Having RWM as a sponsor has given me the opportunity to tailor my work towards ‘real world’ problems (which I believe is very important in both science and the nuclear industry) whilst also being able to explore interesting areas of research. Learning this balance between academia and industry focusses was a very useful skill to acquire. Additionally, I’ve been fortunate enough to meet interesting and important colleagues through RWM (eg. Cherry Tweed), with the further benefit of the financial support taking me around the world to gain invaluable life and professional experiences.

What has been the most surprising thing to come out of your PhD?

My work getting covered in the media. Highly unexpected, but seeing your work printed in the newspaper is pretty exciting!

What advice can you offer to future RWM PhD students?

Probably the same advice as I quoted above about becoming okay with the difficulties and the failures you’ll endure throughout your PhD.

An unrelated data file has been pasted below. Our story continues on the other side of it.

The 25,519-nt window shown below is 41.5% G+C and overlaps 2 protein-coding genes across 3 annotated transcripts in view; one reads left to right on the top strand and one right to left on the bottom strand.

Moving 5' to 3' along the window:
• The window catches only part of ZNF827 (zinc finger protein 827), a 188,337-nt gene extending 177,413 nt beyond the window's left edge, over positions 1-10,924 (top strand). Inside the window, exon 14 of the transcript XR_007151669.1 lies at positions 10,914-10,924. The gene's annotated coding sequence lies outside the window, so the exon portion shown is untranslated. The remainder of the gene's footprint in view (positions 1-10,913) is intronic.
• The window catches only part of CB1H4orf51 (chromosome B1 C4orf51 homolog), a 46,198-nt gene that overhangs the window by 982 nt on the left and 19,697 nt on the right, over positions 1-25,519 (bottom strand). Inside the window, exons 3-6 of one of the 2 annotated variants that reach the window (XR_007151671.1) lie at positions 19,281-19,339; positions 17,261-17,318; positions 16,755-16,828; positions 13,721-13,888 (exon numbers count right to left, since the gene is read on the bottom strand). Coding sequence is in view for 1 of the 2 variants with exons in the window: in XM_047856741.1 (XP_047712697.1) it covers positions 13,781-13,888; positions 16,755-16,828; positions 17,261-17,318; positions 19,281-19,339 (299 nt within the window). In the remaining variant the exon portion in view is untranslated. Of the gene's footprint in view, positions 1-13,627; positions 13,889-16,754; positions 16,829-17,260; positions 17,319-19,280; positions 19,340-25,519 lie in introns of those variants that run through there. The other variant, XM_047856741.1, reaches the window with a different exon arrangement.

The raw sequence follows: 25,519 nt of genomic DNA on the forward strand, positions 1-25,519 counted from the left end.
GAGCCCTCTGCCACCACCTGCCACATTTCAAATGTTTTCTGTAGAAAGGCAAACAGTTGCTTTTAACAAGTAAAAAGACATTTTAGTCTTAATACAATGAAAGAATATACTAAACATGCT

You can read more about Luke’s work in his publications on ResearchGate.

Rita VasconcelosPhoto of Rita Vasconcelos

Rita has recently completed her PhD thesis titled ‘The Influence of Groundwater on the Mineralogy of Cement for Nuclear Waste Disposal’ at the University of Sheffield. 

 

Rita Q&A
What is your PhD project about?

Geological disposal is the preferred option for the long-term management of radioactive waste by many countries, including the United Kingdom (UK). A Geological Disposal Facility (GDF) is based on a multi-barrier concept, which uses a series of engineered barriers that provide physical and chemical containment for radioactive waste, mitigating the potential for radionuclide release to the geo- and bio-spheres. Cementitious materials are used for many different parts of the multi-barrier GDF, having a wide range of purposes, for example as waste encapsulate, as backfill or as a sealant.

In my project, we tried to understand how two different cementitious materials, a high-pH cement considered to be used as a backfill material in one of the UK GDF conceptual scenarios for the disposal of intermediate level waste (Nirex Reference Vault Backfill, NRVB), and a low-pH cement considered for use by many European countries (called Cebama reference cement), performed when in contact with three different groundwater compositions (granitic, saline and clay).